The key advantages of med-arb are as follows:
Finality: the med-arbiter has the absolute authority to pen a final and binding settlement. Moreover, irrespective of the fact whether the final product of a med-arb results entirely from mediation or both mediation and arbitration, it is considered as the result of the entire process of arbitral settlement, and is binding and enforceable as law.
Flexibility: Flexibility is the inherent feature of the med-arb which allows the parties to fashion the procedure in a way that best fits the dispute at hand. Blankenship argued that thought med-arb may not suit all the disputes, it is a brilliant example of “adaptive ADR” where “the different forms of ADR become adaptable, combinable, reversible, and even discardable for the betterment of the parties and fast redressal of their dispute.” On the same line, Hoffman asserts that “ one of the reasons why one cannot place reliance on the generalized claims of superiority of one process of ADR over another is that the advantages of one process over another are largely situational, i.e. related to the specific circumstances of each case”
Efficiency: this hybrid process can be efficient, in two important respects. First, if the mediation fails, the parties do not have to hire another neutral, who is unfamiliar with the case and prepare a full-blown arbitration. Second, in mediation the issues in dispute are frequently narrowed down and this forward approach can directly be carried over into the arbitration phase. Some studies of the med-arb process highly support the notion that it reduces costs and substantially increase the efficiency of the dispute resolution process.
There is evidence that med-arb is being successfully in Asia. For example, a study of JCAA arbitrations from 1999 to 2008 showed a successful outcome in 25 cases out if 48 by this method of dispute resolution.
There are various potential drawbacks of med-arb, which the parties need to be aware about before choosing it as the process of dispute resolution:
Coercion: since med-arb invests the mediator with the power to decide the suit, it gives him the power to pressure the parties into a settlement. This raise concerns as “what might appear to be a negotiated resolution may actually be an imposed one, thus deteriorating the degree of satisfaction and commitment.”
Confidentiality: the second major concern is that the confidential information gained by the neutral during the mediation phase may be inappropriately used by the neutral during arbitration thus unnecessarily influencing the final decision. It is hard for the single neutral to disregard his knowledge and information about the party’s position, that he has gained during the mediation stage, while deciding the unresolved issue during the arbitration stage.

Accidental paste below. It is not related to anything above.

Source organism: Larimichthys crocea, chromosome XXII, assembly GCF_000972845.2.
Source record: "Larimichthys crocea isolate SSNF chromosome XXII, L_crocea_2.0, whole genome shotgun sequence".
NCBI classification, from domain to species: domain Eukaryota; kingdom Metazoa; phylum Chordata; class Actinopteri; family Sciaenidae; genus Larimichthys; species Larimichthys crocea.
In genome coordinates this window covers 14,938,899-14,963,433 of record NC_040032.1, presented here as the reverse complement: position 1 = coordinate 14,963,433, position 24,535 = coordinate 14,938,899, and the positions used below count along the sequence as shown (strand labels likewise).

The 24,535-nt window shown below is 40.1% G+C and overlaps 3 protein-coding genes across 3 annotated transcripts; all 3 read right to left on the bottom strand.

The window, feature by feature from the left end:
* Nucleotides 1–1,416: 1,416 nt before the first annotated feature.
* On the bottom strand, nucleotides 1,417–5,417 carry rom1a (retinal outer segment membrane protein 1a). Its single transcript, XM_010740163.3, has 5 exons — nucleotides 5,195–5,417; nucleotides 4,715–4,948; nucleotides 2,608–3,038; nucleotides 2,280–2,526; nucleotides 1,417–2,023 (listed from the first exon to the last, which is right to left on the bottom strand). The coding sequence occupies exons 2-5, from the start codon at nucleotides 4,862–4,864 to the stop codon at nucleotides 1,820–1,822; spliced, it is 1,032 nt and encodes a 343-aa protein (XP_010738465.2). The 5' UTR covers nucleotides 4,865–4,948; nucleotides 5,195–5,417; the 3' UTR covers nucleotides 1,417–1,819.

Ethical issues: in cases where private caucuses are not expressly prohibited by the parties in their agreement, med-arb allows them to have ex-parte communication with their future arbitrator, which can be misused by the parties for revealing unfavourable about their opponent knowing that the other side will never know these conversations and cannot rebut them.
Mediator-arbitrator neutrality: at times the mediator in the med-arb, consciously or unconsciously, controls the BATNA (the best alternative to a negotiated agreement), as the disputants or their advocates try to examine the clues about the neutral’s preferences or gain information about the award. Rather than determining the BATNA themselves, the parties attempt to determine the same from the clues given by the mediator.
Parties use mediation as a preparation for arbitration: when the parties know that the dispute may later go for arbitration, they use mediation to gain the sympathy of the neutral, which affects the process and it makes it difficult for the neutral to give a decision free form any such influence.
Parties hold back information: being aware of the fact that the mediation will be followed by arbitration parties often hold back information or are hesitant during the mediation phase fearing such information influencing the arbitrator at the later stage.
Training and levels of experience: to carry out the hybrid process of med-arb efficiently it is important to find a neutral skilled and competent enough to run both the phases well, only then can the parties truly benefit from the combined process.
Clearly the potential pitfalls of med-arb outweigh the benefits that it offers, so in order to realize the best of this hybrid procedure both the conflict resolution professional and the parties need to be fully aware about the features and procedures of the process. Collective effort and cooperation of the members involved in the process can minimize the risks involved.
An ethical and competent med-arbiter can protect the parties considering med-arb, by fully informing the issues related with confidentiality and explaining them the relevant procedures and safeguards available to them to address such issues. For example, the right of either party to opt-out after the mediation phase even if no settlement was reached. For example, if at the very outset both the parties commit that they will always remain in joint session in the mediation and there would be no private caucuses, then the issue of confidential information inappropriately affecting the final decision diminishes.
Whether or not confidentiality would be an issue depends upon the particular circumstances of each dispute and the parties involved therein. “Mediation with muscle” is an in-built tool available to the med-arbiter, when the disputants give up their ability to “walk away” and such tactics can make the disputants feel unheard, thereby impinging on their sense of “justice being done”. Although, it is important to note that the imminent power of the med-arbiter to render a decision does not by itself mean that the mediation process was coercive or that the parties felt pressured. Therefore, the neutral must be competent, ethical and should be vigilant of the line between appropriate pressure to settle and inappropriate coercion.